DAA made below-valuation offer for third terminal site

Dublin Airport owner told McEvaddys failure to take up offer would hurt value in future deals

Aviation entrepreneur Ulick McEvaddy who, along with his brother Des, owns 50 hectares of land adjacent to Dublin Airport. Photograph: Matt Kavanagh

Aviation entrepreneur Ulick McEvaddy who, along with his brother Des, owns 50 hectares of land adjacent to Dublin Airport. Photograph: Matt Kavanagh


Dublin Airport owner DAA made an offer to purchase a site where a contentious plan for a third terminal is being advanced and told its owners that failure to take up the offer would hurt the value of any future deal offered by the airport.

The 50 hectares (123 acres) are owned by brothers and aviation entrepreneurs Ulick and Des McEvaddy who have attracted Dubai-based investment firm Tricap as backers of their plan for a third terminal.

In a 2017 letter outlining the offer, DAA said it wanted to buy the lands as they “could be of use for some secondary airport activities”. However, DAA made clear that if the offer was ignored, it would proceed with these activities elsewhere and “our interest in these lands will revert solely to agricultural values which are currently between €10,000 and €20,000 per acre”.

It is understood that the figure offered to the McEvaddys was in the region of €20 million, significantly below the valuation of the lands which underpinned the deal with Tricap. The deal ultimately saw the Dubai financiers buy out debts secured on the lands, which had been transferred into Nama. Tricap is now backing the third terminal plan in the form of a joint venture with Omega Air, Ulick McEvaddy’s aviation business that supplies mid-air refueling services to the US military.

According to the letter, which was copied to Nama’s head of asset recovery, discussions between the McEvaddys and DAA regarding a potential purchase of the lands had been ongoing for some time. “We have been in periodic discussions with you over a number of years regarding a possibly purchase of these lands,” wrote John Heffernan, the former chief development officer of DAA. It also reveals that a first offer was made almost a year prior to the second offer, in January 2016.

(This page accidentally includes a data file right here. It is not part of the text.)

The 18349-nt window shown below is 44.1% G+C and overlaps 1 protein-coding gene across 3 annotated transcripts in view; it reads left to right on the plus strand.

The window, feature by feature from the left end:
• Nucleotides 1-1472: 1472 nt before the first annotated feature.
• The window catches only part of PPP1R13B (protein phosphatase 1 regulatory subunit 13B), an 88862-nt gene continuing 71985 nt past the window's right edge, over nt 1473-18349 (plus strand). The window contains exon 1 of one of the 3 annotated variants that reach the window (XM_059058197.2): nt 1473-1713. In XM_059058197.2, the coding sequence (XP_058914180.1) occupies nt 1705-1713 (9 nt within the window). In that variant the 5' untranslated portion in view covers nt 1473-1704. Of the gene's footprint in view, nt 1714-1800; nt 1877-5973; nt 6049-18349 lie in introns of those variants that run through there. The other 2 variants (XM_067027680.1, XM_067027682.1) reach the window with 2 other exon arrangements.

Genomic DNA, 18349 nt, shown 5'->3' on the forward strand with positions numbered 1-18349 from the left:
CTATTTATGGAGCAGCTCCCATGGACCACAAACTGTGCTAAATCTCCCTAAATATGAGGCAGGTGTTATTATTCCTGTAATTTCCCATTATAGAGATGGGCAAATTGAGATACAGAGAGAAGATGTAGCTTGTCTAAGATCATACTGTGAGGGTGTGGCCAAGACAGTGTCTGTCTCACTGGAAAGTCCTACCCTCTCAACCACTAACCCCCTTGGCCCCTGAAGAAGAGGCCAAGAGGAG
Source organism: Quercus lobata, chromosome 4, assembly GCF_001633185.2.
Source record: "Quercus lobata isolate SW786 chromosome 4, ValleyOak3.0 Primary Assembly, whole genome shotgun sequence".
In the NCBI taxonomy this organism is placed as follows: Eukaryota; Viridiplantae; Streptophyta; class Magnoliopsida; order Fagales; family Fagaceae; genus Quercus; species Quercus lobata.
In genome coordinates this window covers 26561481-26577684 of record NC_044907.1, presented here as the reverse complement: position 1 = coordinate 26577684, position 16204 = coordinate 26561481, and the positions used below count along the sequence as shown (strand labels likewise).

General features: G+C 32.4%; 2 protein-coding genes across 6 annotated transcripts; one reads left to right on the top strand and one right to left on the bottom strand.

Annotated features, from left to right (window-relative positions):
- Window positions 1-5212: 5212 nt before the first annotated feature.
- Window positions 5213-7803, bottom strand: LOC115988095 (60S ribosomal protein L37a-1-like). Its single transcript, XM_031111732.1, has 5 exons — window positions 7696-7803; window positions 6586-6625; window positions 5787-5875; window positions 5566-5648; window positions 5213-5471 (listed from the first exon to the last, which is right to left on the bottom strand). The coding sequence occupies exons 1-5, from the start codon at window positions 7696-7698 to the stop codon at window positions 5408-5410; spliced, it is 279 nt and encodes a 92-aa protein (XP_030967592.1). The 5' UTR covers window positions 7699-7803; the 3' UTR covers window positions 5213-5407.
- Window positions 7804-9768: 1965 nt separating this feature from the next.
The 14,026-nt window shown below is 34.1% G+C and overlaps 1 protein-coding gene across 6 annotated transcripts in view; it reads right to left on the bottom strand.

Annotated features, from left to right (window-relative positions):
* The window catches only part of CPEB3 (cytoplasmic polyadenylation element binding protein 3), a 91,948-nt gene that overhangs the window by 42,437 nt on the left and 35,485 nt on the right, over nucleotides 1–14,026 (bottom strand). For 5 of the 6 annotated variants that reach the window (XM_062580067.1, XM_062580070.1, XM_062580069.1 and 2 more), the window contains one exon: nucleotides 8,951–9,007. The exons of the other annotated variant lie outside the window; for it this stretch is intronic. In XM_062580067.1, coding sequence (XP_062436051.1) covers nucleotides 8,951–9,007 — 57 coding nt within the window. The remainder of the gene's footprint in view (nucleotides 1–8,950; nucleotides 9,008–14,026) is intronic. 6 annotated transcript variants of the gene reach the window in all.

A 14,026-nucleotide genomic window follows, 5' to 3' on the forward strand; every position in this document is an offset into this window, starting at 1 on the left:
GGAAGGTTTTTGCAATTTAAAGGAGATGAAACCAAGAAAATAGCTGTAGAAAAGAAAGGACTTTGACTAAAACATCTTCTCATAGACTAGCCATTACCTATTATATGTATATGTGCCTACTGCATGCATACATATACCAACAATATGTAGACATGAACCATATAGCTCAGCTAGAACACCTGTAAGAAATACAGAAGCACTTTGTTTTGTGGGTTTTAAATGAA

Finishing touches

The McEvaddys have for years sought to push ahead with their plan for a terminal on their airport lands, which are located to the west of the existing airport campus, close to the runways. Ulick McEvaddy said in September that architects working for him were putting the finishing touches to a planning application for the third terminal, which he has claimed will be able to handle an extra 30 million passengers.

Mr McEvaddy and his brother have consistently criticised DAA’s plans to expand capacity at the airport without the construction of the new terminal. DAA has said it will spend €2 billion in the coming years to increase capacity at the airport. However, that plan may be endangered by a decision by the Commission for Aviation Regulation to lower DAA’s passenger charges by 22 per cent.

DAA chief executive Dalton Philips has said that the determination is a “disaster for passengers and for the Irish economy, as we won’t be able to pay for the new and improved facilities that are required at Dublin Airport.”

DAA has said it does not see the need for a new terminal at the airport. Minister for Transport Shane Ross had said he planned to make a decision on whether a third terminal was needed early in 2019, but no announcement has yet been made.

A spokesman for Omega Air had no comment when contacted. A spokesman for DAA said it does not comment on whether or not it has had specific commercial discussions with third parties.